Inside the effort to diversify north central Florida's largest arts festival
Above: Listen to a version of this story that aired on WUFT-FM. (Katie Hyson/WUFT News)
When Leira Cruz Cáliz moved from Puerto Rico to Florida, she stopped creating art.
She was overwhelmed by new obstacles: the language barrier, cultural differences and the loss of her job in Orlando just weeks after arriving in 2014.
After she moved to Gainesville and took a full-time job cleaning at The Oaks Mall, drawings started spilling out of her hands again onto whatever was nearby – food court napkins and scraps of paper. She described it as an unshakable itch to make art or risk losing something of herself.
Then, a twist of fate. Her husband spotted a blank canvas for sale at Goodwill and brought it to her. She filled it and never stopped painting.
She credits art for carrying her through the hardships that lay ahead – Hurricane Maria and the subsequent earthquakes that shook her family in the island’s south, postpartum depression and the outbreak of the COVID-19 pandemic.
Now in Newberry, her story covers her canvases. The eyes of the fierce women she paints reflect resilience. The aquas and ocean blues hint at the island waters she misses.
For the first time, her art will be on display at the upcoming Downtown Festival and Art Show, thanks to the new Emerging Artist Program.
The program was developed by Chelsea Carnes in response to a challenge she saw as an opportunity: What would it take to diversify north central Florida’s largest arts festival?
It’s the 41st year of the festival, and Carnes’ first year directing it. She stepped in at a unique point in festival history.
The arts festival movement sprung up across the country in the 1970s and ‘80s, largely without an intentional framework for racial diversity and inclusion. The festivals were predominantly white and have continued to be, according to Carnes, who says the Downtown Festival and Art Show is no different.
Initially formed by artists as an accessible way to grow a customer base, festivals grew more exclusive over time.
Eleanor Blair, who is serving as a mentor for the Emerging Artist cohort and has participated in Gainesville’s art festivals since 1972, witnessed this transformation first-hand.
As festivals became juried and increasingly competitive, the costs of entry rose.
The booths that used to be rigged together with chicken wire and two-by-fours – whatever artists could find – were replaced with regulated structures that sometimes cost thousands of dollars. The display walls inside the booth can cost hundreds more.
Applications that used to accept point-and-click photos of art began to require professional, digitized slides.
Artists could no longer just drag their art out onto a lawn or sidewalk. Fees - sometimes of as much as $100 - were added just to apply for a spot that you might not get. Internet and computer access became necessary as the applications moved online.
For artists who’ve never participated in festivals – who aren’t sure whether their art will sell and they will turn a profit – these barriers can be prohibitive.
Now, the generation that started them is aging out of the festivals. While some question whether this means arts fairs are on their last legs, Carnes sees it as a chance to build them back up to be more diverse and inclusive than ever before.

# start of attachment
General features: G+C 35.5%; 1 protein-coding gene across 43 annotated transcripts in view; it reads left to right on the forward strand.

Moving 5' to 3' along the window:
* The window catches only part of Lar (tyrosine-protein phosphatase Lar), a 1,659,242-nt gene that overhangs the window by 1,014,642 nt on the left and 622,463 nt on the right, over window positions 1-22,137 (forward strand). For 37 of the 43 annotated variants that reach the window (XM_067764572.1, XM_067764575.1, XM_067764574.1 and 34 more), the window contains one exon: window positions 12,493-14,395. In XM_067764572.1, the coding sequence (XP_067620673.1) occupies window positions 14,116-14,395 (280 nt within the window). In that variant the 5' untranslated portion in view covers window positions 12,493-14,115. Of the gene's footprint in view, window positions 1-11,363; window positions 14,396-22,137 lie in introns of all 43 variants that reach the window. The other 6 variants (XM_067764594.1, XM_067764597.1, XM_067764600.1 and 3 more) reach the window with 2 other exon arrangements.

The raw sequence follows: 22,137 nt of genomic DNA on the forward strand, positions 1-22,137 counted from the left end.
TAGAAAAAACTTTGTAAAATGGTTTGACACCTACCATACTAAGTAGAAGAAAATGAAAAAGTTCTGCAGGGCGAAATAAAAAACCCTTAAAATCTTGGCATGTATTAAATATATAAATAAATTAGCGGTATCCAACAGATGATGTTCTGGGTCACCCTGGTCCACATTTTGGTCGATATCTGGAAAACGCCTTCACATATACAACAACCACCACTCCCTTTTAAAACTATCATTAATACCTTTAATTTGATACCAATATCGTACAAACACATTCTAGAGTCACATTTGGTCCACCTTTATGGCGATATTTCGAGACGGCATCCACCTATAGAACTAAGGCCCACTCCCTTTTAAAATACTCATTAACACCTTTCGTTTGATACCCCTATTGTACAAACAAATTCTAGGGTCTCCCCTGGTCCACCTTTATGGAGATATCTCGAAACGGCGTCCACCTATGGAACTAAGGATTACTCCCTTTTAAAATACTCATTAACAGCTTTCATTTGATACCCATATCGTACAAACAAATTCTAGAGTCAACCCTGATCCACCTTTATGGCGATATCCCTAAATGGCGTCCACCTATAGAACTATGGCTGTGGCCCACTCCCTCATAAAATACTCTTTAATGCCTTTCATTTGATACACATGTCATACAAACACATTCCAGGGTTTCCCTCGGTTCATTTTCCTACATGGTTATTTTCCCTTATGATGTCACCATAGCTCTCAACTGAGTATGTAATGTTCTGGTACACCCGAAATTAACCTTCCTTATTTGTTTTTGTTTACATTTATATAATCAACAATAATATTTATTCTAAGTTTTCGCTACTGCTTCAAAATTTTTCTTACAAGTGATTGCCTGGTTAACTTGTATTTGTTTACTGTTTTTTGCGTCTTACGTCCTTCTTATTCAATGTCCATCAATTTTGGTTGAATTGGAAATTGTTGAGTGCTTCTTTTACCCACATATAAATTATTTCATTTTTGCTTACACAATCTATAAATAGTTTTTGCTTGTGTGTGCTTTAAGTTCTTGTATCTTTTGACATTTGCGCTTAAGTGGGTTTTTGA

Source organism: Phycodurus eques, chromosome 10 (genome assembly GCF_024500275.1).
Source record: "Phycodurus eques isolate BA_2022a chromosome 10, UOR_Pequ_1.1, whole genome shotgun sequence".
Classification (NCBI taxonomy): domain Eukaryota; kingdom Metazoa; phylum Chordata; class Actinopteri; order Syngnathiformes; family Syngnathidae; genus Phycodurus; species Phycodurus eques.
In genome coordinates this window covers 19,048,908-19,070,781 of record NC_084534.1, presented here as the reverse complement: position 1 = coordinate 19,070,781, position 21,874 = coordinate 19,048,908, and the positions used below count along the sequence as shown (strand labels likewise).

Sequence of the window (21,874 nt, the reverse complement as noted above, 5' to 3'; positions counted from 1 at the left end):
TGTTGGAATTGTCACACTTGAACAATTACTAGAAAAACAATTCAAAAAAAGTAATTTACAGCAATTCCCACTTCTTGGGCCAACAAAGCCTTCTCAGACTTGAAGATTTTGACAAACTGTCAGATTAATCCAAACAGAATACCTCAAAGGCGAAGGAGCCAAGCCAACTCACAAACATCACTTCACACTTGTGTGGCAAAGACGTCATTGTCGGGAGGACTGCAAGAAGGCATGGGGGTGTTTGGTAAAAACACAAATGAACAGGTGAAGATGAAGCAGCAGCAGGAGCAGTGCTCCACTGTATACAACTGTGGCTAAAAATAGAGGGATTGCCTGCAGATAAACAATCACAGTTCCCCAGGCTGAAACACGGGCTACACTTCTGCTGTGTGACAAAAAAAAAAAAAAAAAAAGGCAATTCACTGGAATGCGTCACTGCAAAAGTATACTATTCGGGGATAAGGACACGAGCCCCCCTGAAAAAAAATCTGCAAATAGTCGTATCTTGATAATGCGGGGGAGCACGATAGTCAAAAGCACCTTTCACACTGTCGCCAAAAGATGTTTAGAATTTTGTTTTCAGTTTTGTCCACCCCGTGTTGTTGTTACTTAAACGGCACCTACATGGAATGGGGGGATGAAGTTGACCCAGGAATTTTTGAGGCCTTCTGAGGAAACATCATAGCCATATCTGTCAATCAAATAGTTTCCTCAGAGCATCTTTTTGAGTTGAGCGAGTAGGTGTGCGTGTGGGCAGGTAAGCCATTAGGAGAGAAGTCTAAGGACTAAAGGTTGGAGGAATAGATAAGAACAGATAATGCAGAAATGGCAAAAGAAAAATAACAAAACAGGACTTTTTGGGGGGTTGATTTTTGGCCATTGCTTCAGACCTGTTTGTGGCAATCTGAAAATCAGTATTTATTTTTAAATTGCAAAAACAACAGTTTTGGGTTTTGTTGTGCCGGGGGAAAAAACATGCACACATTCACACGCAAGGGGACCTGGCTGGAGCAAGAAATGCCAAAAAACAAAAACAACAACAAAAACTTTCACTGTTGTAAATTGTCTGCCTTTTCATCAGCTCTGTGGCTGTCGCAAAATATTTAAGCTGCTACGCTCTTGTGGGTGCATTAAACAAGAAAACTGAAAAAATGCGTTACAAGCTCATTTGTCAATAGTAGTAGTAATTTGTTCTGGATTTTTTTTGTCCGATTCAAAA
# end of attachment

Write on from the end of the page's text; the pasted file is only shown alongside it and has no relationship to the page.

The Emerging Artist Program received 23 applications and selected three artists for its first year.
No application fee was required. Instead, each artist was paid $200 to participate and is eligible for a $500 cash prize if selected as the emerging artist of the year.
The artists will share a top-of-the-line booth and display provided by the Office of Cultural Affairs, and received coaching from Blair.
Carnes’ office also held a competition for who would be the “voice of the fair” in their radio and TV advertisements, and selected local artist Kenya Robinson.
Community members are hearing a Black woman’s voice encouraging them to come downtown and check out the festival, which Carnes is hoping might encourage new visitors who might not have previously felt like the event was for them.
“It’s a small thing,” Carnes said, “but I think it is the small things like that that add up to make a difference.”
Carnes said her strategy was informed by an intensive, year-and-a-half-long racial equity training her office has been taking, facilitated by Gainesville’s Office of Equity and Inclusion. She said their office is acting as a pilot for the program before it’s extended to the rest of the city’s offices.
Diversifying the show doesn’t just impact the artists. It also benefits community members who get to see art shaped by a wider array of experiences.
Drew Michael Marotte, a Melrose-based painter and one of the three chosen, describes his art as a utopia of simplicity and joy that he builds to contrast the painful experiences he’s survived – including losing his job and housing after coming out as queer in a small town.
The shapes in his textured, bright art are meant to both invigorate and calm the viewer. He hopes it will be a unique asset to festival attendees.
He said the Emerging Artist Program is “really, really needed” for people who normally wouldn’t “get a leg up” to be in a festival of this size.
The cohort also gained automatic reentry to the next year's festival.
Cruz Cáliz hopes their presence will signal to others like them in Alachua County – including the Latino and Black Americans who make up almost one-third of the population – that they are welcome at the arts fair.
“I think it’s up to us,” she said, “the ones who have already been chosen, to keep on spreading the word about it.”
The Downtown Festival and Art Show will be held on the streets around Bo Diddley Plaza on Saturday and Sunday from 10 a.m. to 5 p.m.
All are welcome.